All you need is a quick google search of “cleanliness and Islam,” and you’ll find a litany of ways Islam encourages/requires Muslims to be clean. Cleanliness isn’t limited to our physical bodies. The Prophet (S) said, “Cleanliness is half of faith.” And, what better way to do a clean sweep of our homes – our most personal spaces – than with SPRING CLEANING! 

Tackle your home one space at a time, and be thorough. It’s time-consuming, but it will save you so much time in the long run if you set yourself up for success the first time. Consider the KonMarie method of tidying. I feel like it’s very much in line with Islam’s teachings, not just on cleanliness, but in the philosophy of living a minimal and meaningful life. By setting up our spaces with only the things we love and need, we create more space in our lives to enjoy each other and be a active members of our communities.

It also makes us more aware of what we have and what we truly need/want in our homes, which makes us more conscious consumers that are inclined to waste less – yet another important part of Islam. She also encourages us to make use of what we have and to be resourceful, even in our organization systems. You don’t need to own the prettiest bins to have a clean and organized place – just use the boxes you have!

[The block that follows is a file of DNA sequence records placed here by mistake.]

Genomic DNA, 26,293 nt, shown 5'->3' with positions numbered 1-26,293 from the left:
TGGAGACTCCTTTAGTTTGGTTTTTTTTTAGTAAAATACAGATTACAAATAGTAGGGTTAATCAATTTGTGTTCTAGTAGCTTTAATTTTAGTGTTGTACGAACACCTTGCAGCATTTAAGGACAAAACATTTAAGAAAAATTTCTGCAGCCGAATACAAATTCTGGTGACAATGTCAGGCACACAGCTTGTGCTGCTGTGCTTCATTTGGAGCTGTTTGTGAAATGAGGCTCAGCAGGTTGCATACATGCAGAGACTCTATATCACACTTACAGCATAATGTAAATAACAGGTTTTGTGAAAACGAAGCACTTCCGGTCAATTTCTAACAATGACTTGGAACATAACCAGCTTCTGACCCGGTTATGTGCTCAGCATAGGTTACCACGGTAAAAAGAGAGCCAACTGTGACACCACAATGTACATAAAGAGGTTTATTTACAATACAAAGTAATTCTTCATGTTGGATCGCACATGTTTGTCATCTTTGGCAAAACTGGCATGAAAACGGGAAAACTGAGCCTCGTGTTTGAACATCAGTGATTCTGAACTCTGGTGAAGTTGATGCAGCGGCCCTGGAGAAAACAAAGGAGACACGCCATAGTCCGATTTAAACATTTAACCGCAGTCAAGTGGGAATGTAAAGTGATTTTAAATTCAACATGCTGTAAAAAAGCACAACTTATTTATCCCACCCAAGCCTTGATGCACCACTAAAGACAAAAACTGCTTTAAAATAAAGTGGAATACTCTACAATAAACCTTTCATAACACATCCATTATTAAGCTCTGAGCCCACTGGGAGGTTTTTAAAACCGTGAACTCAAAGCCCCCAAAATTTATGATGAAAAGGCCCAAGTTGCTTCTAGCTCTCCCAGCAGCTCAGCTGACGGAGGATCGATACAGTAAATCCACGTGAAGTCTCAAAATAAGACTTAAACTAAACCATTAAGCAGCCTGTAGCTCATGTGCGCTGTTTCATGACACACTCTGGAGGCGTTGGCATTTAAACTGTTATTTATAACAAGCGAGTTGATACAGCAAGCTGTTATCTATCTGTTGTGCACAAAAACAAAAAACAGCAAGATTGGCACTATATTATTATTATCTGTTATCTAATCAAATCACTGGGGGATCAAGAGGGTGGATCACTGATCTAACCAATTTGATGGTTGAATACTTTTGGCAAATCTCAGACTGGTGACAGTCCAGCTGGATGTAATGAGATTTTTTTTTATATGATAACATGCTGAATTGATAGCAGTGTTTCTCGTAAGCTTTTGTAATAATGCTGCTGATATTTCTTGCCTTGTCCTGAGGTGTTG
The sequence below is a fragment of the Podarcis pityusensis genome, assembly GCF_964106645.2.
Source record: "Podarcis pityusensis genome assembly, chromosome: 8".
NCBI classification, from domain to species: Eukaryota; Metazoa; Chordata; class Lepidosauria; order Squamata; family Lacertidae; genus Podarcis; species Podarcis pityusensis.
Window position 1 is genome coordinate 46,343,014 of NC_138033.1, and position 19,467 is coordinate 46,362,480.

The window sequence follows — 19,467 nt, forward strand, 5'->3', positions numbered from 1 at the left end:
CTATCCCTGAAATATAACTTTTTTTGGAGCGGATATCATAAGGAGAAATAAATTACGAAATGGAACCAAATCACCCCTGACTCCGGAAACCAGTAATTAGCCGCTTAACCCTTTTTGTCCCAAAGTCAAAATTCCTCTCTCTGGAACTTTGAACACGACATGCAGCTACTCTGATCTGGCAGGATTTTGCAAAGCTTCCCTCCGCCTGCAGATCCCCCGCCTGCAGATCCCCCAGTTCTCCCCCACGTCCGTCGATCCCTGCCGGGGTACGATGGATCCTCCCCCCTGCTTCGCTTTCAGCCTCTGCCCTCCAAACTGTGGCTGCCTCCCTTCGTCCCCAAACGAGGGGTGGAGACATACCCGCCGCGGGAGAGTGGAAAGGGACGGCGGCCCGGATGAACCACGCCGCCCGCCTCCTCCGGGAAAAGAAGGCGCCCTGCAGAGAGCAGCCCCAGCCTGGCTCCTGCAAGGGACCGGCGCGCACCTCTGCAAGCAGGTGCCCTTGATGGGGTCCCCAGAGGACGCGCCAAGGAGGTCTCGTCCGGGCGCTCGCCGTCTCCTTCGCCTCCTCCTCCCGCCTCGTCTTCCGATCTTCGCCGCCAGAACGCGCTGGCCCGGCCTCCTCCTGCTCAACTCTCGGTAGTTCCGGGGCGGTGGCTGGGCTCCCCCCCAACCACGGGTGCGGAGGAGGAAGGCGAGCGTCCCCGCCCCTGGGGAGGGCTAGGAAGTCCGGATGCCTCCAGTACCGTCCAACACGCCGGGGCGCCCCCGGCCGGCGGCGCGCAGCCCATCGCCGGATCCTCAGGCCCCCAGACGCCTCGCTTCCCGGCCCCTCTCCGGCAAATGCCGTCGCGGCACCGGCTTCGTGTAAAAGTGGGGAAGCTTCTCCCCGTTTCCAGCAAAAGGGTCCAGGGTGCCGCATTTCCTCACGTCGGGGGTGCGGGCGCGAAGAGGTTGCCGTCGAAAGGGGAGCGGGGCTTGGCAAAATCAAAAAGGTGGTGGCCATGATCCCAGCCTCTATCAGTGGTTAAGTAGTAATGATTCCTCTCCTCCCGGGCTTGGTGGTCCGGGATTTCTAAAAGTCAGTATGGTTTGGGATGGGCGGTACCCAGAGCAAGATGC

Her method isn’t just physical; it’s very much a philosophy of life that aligns with the prophetic way.

If KonMarie is not for you, that’s fine! Just tackle your space in a way that helps you and your family maintain a fresh and clean environment. Your life will change … and I think that’s why tidying up and uncluttering has become such a big trend. As a society, we’re drowning in material things and drowning in lists of things we still feel like we still need to buy or do. Our cluttered spaces lead to cluttered minds and anxiety – ask any woman you know and guaranteed most will complain that it feels like they have 435949 tabs open in their brain.

Designate a Space for Prayer and Reflection